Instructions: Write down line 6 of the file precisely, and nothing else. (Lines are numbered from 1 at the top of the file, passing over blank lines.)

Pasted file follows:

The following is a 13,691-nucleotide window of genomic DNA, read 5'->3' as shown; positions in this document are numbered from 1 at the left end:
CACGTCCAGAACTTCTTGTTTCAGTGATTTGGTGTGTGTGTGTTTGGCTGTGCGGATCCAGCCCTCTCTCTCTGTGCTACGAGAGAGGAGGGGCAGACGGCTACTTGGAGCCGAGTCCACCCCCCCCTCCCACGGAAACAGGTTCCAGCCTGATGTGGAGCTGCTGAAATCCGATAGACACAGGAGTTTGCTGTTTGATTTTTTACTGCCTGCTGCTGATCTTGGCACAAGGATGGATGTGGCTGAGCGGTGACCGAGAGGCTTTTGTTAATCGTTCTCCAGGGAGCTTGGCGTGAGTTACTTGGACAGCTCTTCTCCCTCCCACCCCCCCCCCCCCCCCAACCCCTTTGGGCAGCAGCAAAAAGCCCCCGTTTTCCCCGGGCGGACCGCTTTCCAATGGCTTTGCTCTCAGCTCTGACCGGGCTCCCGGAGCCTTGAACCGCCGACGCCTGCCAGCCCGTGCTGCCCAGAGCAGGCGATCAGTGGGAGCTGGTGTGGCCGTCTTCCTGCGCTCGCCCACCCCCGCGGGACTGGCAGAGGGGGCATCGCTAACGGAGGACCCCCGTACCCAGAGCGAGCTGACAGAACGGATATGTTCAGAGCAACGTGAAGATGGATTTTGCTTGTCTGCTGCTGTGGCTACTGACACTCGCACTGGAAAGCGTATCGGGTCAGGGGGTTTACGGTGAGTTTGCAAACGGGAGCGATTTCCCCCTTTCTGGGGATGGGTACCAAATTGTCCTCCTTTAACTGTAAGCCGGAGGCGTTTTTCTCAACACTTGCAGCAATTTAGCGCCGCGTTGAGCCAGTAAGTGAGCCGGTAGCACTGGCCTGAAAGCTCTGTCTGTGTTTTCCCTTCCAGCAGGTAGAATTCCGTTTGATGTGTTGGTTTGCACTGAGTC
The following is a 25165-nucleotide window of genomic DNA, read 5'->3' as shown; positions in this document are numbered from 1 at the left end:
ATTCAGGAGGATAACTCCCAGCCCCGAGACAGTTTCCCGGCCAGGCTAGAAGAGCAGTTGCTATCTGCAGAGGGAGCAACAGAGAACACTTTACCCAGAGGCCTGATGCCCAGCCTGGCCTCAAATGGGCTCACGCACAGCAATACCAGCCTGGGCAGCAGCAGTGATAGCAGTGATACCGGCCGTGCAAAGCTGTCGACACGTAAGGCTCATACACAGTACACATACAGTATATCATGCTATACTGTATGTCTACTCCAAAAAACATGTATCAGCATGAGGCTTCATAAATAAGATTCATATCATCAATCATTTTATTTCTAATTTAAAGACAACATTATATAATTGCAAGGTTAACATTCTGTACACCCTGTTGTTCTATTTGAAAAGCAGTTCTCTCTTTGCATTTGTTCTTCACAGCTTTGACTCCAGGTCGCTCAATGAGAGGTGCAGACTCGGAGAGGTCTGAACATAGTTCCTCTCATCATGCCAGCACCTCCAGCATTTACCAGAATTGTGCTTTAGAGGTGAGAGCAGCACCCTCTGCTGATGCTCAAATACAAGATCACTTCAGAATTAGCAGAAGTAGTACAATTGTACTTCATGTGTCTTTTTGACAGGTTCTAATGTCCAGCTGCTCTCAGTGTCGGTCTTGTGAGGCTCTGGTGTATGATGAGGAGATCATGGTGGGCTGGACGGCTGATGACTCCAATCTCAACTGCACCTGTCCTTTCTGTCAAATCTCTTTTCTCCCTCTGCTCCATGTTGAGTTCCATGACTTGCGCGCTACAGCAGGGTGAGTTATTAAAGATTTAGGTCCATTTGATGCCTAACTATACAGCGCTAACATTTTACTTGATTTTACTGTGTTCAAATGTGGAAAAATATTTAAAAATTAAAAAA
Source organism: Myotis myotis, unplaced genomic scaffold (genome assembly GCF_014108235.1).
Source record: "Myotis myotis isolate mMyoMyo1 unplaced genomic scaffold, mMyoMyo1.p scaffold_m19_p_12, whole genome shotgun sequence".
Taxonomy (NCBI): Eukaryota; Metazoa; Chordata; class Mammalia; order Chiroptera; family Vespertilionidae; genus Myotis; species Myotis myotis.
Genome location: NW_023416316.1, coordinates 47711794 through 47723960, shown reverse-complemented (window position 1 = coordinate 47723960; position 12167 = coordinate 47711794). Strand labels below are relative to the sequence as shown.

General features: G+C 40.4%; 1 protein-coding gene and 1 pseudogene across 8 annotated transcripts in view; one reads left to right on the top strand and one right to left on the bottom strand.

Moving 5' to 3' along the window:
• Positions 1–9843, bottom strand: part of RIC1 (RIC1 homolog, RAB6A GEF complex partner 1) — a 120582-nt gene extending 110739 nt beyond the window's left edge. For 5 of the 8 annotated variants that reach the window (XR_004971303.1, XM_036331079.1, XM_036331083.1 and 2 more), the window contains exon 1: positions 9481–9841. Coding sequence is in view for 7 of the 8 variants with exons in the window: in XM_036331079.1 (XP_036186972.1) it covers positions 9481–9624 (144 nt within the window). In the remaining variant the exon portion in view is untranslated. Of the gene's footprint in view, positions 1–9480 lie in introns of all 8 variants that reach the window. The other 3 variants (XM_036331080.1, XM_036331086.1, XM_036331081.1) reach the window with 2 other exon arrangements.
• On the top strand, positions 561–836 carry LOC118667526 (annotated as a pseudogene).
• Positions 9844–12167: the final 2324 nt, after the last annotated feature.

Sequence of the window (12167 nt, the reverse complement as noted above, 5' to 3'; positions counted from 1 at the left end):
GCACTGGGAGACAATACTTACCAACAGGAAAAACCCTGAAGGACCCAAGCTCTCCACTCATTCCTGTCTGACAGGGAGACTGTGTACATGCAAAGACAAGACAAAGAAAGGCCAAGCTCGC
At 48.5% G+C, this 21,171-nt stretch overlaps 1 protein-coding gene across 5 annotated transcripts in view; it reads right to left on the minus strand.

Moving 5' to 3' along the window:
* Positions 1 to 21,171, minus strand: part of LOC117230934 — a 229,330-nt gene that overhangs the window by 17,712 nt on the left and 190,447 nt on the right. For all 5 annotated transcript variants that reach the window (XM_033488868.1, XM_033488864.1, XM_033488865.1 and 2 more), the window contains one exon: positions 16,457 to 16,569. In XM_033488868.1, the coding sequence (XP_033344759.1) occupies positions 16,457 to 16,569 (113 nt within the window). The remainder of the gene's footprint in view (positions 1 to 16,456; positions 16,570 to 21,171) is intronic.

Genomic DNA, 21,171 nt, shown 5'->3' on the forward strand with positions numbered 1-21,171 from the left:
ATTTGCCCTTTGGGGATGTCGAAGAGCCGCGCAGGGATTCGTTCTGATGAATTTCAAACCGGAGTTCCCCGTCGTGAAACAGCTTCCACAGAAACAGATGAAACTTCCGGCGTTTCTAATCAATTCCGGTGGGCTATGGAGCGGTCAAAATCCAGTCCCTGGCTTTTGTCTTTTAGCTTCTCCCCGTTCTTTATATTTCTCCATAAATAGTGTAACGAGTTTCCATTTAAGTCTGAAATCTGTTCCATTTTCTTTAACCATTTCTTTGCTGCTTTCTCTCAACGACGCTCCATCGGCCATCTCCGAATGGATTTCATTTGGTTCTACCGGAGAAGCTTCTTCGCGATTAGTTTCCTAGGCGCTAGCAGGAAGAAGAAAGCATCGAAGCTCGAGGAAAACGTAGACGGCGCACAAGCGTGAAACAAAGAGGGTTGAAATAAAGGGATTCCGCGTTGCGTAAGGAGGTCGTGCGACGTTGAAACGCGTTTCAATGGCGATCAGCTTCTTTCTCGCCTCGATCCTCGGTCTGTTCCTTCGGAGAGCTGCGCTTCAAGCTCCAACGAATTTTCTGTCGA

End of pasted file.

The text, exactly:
Source record: "Myotis myotis isolate mMyoMyo1 unplaced genomic scaffold, mMyoMyo1.p scaffold_m19_p_12, whole genome shotgun sequence".